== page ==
A quiet shift in what tech people build for their blogs
Tech people have always had a certain attraction to building their own blogs instead of using a canned platform. Not every tech person, by any means (there are plenty of people who use readily available platforms because they have better things to spend time and energy on), but there's generally been enough tech people that there have been tendencies and trends. Back when I started Wandering Thoughts, the in thing to do was to build a dynamic blog engine. DWiki, the engine behind Wandering Thoughts was such a dynamic engine, and it was somewhat modeled on others that I saw at the time.
As anyone who's read people's entries on 'I built my own blog/blog engine' knows, things have shifted a lot since the old days of the mid 00s. For some time now, the in thing to build has been a static site or a static site generator (possibly using existing components with different connections; people don't often write new Markdown to HTML renderers from scratch). This has gone along with a general shift in the style of blogs that tech people build for themselves even if they don't write anything new. It at least feels as if a new tech blog is much more likely to be built with static site generation tools than it is to be an installation of Wordpress or another dynamic blogging platform.
(It's entirely possible that this (apparent) shift in general new tech blogs is an artifact of what sort of new tech blogs I wind up seeing, and that there's a great dark matter of such blogs where the authors go with Wordpress or something else simple. Certainly I think that non-tech people starting new blogs generally don't go with static site generators.)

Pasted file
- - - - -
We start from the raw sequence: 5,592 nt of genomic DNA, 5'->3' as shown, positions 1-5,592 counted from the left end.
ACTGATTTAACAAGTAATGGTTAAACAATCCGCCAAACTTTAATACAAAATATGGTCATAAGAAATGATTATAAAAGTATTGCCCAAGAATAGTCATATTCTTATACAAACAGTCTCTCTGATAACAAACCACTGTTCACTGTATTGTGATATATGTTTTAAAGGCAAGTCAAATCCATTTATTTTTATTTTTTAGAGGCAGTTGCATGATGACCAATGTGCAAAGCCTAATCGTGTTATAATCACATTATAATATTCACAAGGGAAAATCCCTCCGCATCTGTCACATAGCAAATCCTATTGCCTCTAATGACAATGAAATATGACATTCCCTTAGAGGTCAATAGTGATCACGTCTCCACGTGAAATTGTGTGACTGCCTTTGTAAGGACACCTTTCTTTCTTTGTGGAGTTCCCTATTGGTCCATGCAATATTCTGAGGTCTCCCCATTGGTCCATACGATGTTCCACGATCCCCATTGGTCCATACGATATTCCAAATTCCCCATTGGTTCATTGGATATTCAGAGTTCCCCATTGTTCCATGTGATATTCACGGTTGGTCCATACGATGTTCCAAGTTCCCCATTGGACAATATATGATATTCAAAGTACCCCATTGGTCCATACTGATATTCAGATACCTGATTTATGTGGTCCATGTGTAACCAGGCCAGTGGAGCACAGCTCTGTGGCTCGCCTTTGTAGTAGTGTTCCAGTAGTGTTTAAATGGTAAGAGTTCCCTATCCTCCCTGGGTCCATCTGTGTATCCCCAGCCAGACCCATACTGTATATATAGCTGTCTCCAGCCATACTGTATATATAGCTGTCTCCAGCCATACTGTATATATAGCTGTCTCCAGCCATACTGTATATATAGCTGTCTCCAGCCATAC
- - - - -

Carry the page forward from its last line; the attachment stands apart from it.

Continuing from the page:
I don't know if there are any particular strong technical reasons for the shift. If anything, it feels like it should have become easier to host a dynamic blog since the mid 00s, due to the vastly increased availability of dedicated (virtual) machine hosting. My perception is that it's basically a shift in the culture, although somewhat pushed by an increasing emphasis on website speed (both normally and under load), with the perception that static sites are faster and 'less wasteful'.
To the extent that I have feelings about this at all, I find it a little bit regretful that tech people have moved away from building dynamic blogs (and dynamic sites). Building Wandering Thoughts and DWiki has taught me a bunch more than I would have learned from writing a static site generator and then letting Apache (or something else) serve it for me.
(This entry was sparked by reading Cool Things People Do With Their Blogs (via) and seeing it call out 'write a custom dynamic blog engine from scratch'. Back in the mid 00s, it at least felt like that was a routine thing to do; nowadays, not so much. Also, see The Demise of the Mildly Dynamic Website (via).)